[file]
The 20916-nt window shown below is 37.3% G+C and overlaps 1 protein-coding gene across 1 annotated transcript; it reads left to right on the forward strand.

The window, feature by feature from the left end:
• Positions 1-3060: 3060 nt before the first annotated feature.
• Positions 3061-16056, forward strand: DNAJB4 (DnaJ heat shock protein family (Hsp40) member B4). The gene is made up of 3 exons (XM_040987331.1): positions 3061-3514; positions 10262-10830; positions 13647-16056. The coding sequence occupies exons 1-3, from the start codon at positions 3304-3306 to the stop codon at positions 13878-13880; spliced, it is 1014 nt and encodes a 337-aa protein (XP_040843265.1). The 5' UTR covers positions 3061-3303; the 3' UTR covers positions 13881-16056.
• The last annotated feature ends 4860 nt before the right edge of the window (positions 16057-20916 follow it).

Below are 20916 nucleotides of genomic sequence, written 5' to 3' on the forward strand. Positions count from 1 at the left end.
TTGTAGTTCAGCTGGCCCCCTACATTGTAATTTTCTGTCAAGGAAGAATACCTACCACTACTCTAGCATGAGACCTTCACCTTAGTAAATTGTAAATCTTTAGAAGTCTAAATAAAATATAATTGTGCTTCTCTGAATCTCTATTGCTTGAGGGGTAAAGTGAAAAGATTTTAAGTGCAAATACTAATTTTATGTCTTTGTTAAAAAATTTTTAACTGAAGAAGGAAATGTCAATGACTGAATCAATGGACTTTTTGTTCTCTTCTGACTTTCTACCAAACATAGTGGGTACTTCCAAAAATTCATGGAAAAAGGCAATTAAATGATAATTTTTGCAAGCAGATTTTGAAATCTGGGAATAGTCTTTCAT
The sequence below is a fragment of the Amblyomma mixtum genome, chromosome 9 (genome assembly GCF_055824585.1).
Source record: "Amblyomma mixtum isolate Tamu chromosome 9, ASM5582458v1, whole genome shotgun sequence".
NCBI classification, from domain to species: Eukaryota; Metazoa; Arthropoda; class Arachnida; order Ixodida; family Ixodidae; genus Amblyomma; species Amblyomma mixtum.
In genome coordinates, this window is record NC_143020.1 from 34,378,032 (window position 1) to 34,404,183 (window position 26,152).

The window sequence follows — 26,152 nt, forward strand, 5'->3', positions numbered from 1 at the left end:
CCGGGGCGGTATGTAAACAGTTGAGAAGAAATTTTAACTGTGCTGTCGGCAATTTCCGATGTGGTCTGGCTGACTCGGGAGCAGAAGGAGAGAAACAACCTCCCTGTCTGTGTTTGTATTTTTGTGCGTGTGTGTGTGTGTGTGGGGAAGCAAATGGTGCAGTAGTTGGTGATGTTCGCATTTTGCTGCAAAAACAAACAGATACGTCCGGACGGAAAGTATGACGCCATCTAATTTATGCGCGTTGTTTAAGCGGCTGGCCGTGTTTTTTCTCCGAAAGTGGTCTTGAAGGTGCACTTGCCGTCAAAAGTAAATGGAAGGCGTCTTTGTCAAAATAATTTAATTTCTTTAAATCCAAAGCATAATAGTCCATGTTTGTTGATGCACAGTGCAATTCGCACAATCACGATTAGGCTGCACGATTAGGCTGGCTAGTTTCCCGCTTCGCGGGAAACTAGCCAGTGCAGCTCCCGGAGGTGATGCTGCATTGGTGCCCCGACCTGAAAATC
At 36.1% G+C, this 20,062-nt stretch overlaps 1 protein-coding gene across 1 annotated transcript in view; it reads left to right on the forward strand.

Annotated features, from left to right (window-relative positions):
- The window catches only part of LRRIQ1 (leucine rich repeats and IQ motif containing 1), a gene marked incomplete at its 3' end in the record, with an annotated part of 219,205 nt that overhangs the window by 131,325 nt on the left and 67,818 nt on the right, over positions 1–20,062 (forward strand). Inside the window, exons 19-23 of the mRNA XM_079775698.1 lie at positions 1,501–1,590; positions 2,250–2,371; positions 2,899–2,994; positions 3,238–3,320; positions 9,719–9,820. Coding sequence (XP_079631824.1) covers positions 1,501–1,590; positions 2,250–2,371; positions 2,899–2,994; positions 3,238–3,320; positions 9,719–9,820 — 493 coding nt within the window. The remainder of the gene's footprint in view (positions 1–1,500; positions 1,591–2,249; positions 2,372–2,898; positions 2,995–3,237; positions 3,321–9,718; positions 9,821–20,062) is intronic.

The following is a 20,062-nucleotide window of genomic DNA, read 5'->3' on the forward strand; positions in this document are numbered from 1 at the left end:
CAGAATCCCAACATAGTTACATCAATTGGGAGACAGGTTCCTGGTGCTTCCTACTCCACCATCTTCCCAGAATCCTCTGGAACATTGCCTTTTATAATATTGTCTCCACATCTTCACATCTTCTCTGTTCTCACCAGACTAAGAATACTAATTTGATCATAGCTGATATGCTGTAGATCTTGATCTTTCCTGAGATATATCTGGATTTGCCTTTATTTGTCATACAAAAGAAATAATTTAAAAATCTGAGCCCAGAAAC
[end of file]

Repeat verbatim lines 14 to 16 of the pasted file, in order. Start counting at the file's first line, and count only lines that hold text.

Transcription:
At 36.1% G+C, this 20,062-nt stretch overlaps 1 protein-coding gene across 1 annotated transcript in view; it reads left to right on the forward strand.

Annotated features, from left to right (window-relative positions):
- The window catches only part of LRRIQ1 (leucine rich repeats and IQ motif containing 1), a gene marked incomplete at its 3' end in the record, with an annotated part of 219,205 nt that overhangs the window by 131,325 nt on the left and 67,818 nt on the right, over positions 1–20,062 (forward strand). Inside the window, exons 19-23 of the mRNA XM_079775698.1 lie at positions 1,501–1,590; positions 2,250–2,371; positions 2,899–2,994; positions 3,238–3,320; positions 9,719–9,820. Coding sequence (XP_079631824.1) covers positions 1,501–1,590; positions 2,250–2,371; positions 2,899–2,994; positions 3,238–3,320; positions 9,719–9,820 — 493 coding nt within the window. The remainder of the gene's footprint in view (positions 1–1,500; positions 1,591–2,249; positions 2,372–2,898; positions 2,995–3,237; positions 3,321–9,718; positions 9,821–20,062) is intronic.